17. Resource Conservation and Recovery Act ground-water monitoring projects for Hanford Facilities: Progress report, July 1--September 30, 1989

    International Nuclear Information System (INIS)

    Smith, R.M.; Bates, D.J.; Lundgren, R.E.

    1989-12-01

    This is Volume 1 of a two-volume document that describes the progress of 14 Hanford Site ground-water monitoring projects for the period July 1 to September 30, 1989. This volume discusses the projects; Volume 2 provides as-built diagrams, completion/inspection reports, drilling logs, and geophysical logs for wells drilled, completed, or logged during this period. Volume 2 can be found on microfiche in the back pocket of Volume 1. The work described in this document is conducted by the Pacific Northwest Laboratory under the management of Westinghouse Hanford Company for the US Department of Energy. Concentrations of ground-water constituents are compared to federal drinking water standards throughout this document for reference purposes. All drinking water supplied from the sampled aquifer meets regulatory standards for drinking water quality

  18. A Retrospective Analysis on the Occurrence of Arsenic in Ground-Water Resources of the United States and Limitations in Drinking-Water-Supply Characterizations

    Science.gov (United States)

    Focazio, Michael J.; Welch, Alan H.; Watkins, Sharon A.; Helsel, Dennis R.; Horn, Marilee A.

    2000-01-01

    The Safe Drinking Water Act, as amended in 1996, requires the U.S. Environmental Protection Agency (USEPA) to review current drinking-water standards for arsenic, propose a maximum contaminant level for arsenic by January 1, 2000, and issue a final regulation by January, 2001. Quantification of the national occurrence of targeted ranges in arsenic concentration in ground water used for public drinking-water supplies is an important component of USEPA's regulatory process. Data from the U.S. Geological Survey (USGS) National Water Information System (NWIS) were used in a retrospective analysis of arsenic in the ground-water resources of the United States. The analysis augments other existing sources of data on the occurrence of arsenic collected in ground water at public water-supply systems.The USGS, through its District offices and national programs, has been compiling data for many years on arsenic concentrations collected from wells used for public water supply, research, agriculture, industry, and domestic water supply throughout the United States. These data have been collected for a variety of purposes ranging from simple descriptions of the occurrence of arsenic in local or regional ground-water resources to detailed studies on arsenic geochemistry associated with contamination sites. A total of 18,864 sample locations were selected from the USGS NWIS data base regardless of well type, of which 2,262 were taken from public water-supply sources. Samples with non-potable water (dissolved-solids concentration greater than 2,000 milligrams per liter and water temperature greater than 50o Celsius) were not selected for the retrospective analysis and other criteria for selection included the amount and type of ancillary data available for each sample. The 1,528 counties with sufficient data included 76 percent of all large public water-supply systems (serving more than 10,000 people) and 61 percent of all small public water-supply systems (serving more than 1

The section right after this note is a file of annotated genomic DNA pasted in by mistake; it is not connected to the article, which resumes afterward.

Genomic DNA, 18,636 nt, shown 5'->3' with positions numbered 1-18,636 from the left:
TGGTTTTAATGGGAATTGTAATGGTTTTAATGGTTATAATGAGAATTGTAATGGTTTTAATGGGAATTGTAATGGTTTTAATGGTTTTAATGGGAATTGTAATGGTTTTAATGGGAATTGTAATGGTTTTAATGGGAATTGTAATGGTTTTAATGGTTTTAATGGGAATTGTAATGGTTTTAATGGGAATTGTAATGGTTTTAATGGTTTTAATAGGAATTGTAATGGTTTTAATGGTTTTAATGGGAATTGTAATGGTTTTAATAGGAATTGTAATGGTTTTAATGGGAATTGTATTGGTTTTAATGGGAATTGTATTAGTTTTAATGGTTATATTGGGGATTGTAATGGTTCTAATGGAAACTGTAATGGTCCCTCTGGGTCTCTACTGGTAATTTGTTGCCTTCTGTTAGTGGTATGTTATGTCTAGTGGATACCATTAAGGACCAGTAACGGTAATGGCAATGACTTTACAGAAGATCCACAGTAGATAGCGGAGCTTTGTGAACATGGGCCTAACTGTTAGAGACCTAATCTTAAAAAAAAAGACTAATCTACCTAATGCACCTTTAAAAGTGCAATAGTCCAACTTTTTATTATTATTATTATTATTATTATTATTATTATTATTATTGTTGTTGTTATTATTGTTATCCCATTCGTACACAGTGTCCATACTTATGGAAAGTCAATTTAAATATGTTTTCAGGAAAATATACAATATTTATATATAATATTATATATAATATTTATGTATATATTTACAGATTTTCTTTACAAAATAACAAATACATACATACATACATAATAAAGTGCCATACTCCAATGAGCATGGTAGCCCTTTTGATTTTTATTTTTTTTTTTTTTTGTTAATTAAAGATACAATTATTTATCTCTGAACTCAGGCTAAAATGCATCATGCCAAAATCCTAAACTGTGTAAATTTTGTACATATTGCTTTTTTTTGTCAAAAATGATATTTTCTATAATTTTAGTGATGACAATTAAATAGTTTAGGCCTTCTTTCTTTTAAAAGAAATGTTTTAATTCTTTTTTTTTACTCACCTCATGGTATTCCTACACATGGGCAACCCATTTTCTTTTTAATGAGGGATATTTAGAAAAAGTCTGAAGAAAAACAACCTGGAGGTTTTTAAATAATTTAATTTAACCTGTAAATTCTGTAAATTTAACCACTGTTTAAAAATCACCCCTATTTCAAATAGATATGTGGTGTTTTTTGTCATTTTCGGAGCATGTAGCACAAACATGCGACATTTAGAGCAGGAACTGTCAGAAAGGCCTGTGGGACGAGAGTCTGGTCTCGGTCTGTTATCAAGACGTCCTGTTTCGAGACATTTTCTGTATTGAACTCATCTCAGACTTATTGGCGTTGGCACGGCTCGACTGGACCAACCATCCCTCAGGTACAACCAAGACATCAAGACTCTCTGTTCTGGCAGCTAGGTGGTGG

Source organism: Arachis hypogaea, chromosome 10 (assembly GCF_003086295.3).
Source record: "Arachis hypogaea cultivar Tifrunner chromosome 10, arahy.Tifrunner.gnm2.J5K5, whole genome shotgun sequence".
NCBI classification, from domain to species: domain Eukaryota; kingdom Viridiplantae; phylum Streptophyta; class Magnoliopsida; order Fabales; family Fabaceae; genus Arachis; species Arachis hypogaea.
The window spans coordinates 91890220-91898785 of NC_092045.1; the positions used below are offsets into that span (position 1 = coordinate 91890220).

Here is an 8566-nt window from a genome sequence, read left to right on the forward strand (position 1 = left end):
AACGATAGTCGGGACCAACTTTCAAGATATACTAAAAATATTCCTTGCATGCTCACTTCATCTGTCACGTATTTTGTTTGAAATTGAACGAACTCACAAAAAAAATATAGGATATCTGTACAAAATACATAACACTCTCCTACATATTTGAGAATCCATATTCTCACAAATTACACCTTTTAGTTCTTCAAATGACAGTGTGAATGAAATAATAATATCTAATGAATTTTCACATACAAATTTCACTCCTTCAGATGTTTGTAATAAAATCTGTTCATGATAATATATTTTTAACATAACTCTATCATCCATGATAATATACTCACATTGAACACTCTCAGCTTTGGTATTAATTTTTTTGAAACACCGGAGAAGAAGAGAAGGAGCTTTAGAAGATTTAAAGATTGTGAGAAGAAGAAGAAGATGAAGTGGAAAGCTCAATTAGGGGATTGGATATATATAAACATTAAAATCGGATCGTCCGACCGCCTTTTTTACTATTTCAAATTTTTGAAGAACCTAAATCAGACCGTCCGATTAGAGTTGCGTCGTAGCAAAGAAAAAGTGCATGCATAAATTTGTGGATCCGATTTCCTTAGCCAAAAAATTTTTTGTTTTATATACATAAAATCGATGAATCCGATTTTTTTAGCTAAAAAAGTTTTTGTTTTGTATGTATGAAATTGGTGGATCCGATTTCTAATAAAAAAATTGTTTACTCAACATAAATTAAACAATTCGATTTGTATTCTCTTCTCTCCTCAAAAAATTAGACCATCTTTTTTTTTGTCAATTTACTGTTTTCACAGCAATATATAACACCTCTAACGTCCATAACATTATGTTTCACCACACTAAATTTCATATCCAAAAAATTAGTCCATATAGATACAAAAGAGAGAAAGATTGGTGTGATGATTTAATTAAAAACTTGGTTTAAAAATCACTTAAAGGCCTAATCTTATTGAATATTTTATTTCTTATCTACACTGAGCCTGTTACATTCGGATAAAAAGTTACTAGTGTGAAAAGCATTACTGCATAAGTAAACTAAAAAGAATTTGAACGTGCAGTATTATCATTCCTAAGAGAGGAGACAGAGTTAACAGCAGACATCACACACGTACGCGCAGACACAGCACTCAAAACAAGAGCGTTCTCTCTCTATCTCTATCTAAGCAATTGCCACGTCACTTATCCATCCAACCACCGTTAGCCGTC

19. Transitions in midwestern ground water law

    International Nuclear Information System (INIS)

    Bowman, J.A.; Clark, G.R.

    1989-01-01

    The evolution of ground-water law in eight states in the Midwest (Illinois, Indiana, Iowa, Michigan, Minnesota, Missouri, Ohio, and Wisconsin) is examined, and a review of transitions in ground-water doctrines is presented. Two underlying themes in changing ground-water management are communicated. First, ground-water law is evolving from private property rules of capture based on the absolute ownership doctrines to rules requiring conservation and sharing of ground water as a public resource. Second, in both courts and state legislatures, a proactive role of ground-water management is emerging, again, with an emphasis on sharing. Both of these trends are apparent in the Midwest. In the last decade midwestern states have (1) seen significant shifts in court decisions on ground-water use with greater recognition of the reciprocal or mutually dependent nature of ground-water rights, and (2) seen increased legislative development of comprehensive ground-water management statutes that emphasize the reciprocal liabilities of ground-water use. These trends are examined and ground-water management programs discussed for eight states in the Midwest

  20. Status of ground-water resources at U.S. Navy Support Facility, Diego Garcia; summary of hydrologic and climatic data, January 1993 through December 1995

    Science.gov (United States)